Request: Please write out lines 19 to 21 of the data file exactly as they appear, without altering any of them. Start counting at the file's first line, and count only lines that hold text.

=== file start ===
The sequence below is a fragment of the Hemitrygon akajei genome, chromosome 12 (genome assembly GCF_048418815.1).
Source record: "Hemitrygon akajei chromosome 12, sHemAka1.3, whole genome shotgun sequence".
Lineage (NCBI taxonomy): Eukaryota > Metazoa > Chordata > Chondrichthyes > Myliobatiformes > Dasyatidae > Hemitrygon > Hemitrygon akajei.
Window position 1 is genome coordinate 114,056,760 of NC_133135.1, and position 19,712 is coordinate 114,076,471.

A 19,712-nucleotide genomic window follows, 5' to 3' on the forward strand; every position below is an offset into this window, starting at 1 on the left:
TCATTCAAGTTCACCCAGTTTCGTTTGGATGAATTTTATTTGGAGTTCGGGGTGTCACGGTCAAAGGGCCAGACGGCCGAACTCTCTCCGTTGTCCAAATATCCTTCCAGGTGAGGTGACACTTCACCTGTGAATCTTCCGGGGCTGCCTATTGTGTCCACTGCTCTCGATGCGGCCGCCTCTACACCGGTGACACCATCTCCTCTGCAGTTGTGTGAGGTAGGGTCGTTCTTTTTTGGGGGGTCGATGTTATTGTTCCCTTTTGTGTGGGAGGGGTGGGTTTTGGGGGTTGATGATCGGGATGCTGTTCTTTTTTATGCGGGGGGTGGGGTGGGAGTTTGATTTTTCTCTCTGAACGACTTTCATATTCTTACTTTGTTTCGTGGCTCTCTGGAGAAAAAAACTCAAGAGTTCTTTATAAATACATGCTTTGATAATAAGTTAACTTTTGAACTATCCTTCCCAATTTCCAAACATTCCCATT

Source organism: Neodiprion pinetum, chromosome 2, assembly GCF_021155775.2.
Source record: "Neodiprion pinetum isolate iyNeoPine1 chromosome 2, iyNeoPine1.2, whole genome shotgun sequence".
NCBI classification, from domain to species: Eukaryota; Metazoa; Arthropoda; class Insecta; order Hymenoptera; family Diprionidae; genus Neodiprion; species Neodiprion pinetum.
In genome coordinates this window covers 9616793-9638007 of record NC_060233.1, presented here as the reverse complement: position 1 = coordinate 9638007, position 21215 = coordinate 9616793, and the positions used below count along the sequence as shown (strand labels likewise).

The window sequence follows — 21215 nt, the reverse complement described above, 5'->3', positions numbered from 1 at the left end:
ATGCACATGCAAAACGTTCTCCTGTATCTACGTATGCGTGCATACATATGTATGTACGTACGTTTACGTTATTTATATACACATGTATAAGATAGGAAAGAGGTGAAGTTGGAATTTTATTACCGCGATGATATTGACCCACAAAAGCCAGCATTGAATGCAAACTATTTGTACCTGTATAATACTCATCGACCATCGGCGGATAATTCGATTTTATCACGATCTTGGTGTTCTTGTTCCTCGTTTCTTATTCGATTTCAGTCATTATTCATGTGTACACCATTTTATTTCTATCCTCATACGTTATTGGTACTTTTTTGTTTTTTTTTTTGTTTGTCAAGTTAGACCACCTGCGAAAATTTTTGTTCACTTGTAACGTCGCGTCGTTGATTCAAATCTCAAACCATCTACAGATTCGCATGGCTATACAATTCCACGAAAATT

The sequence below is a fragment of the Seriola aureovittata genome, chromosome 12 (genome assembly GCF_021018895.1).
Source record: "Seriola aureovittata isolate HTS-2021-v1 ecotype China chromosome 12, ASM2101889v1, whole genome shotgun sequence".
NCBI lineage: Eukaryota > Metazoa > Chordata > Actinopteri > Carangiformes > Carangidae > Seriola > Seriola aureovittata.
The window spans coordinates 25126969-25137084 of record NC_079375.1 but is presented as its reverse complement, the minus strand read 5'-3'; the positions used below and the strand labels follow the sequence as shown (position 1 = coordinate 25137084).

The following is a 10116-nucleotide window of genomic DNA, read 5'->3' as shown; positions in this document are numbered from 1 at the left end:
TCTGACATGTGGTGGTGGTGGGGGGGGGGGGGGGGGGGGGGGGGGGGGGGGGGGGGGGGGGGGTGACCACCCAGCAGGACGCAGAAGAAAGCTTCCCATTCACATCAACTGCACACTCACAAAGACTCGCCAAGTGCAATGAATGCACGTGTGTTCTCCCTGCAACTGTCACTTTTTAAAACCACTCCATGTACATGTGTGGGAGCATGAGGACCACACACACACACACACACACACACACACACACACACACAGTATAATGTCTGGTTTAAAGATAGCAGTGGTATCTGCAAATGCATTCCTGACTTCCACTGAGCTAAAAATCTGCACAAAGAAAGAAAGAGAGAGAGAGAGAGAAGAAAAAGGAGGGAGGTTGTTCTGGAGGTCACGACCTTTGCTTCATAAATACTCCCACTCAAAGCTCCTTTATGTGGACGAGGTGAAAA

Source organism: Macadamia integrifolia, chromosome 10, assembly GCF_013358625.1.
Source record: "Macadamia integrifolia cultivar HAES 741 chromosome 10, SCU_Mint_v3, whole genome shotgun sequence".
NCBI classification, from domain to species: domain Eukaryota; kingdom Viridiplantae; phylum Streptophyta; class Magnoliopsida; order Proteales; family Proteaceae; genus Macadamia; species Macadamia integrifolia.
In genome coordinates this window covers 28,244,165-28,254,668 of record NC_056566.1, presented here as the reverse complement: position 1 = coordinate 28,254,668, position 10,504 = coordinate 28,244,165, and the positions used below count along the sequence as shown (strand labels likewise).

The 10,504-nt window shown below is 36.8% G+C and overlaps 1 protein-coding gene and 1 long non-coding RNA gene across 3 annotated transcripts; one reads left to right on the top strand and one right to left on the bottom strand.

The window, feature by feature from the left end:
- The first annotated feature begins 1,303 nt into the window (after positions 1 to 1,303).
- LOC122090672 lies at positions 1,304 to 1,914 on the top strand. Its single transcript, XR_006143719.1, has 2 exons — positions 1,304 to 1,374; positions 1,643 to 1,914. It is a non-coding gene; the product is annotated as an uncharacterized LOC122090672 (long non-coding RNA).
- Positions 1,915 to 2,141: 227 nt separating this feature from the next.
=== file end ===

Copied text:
Source organism: Macadamia integrifolia, chromosome 10, assembly GCF_013358625.1.
Source record: "Macadamia integrifolia cultivar HAES 741 chromosome 10, SCU_Mint_v3, whole genome shotgun sequence".
NCBI classification, from domain to species: domain Eukaryota; kingdom Viridiplantae; phylum Streptophyta; class Magnoliopsida; order Proteales; family Proteaceae; genus Macadamia; species Macadamia integrifolia.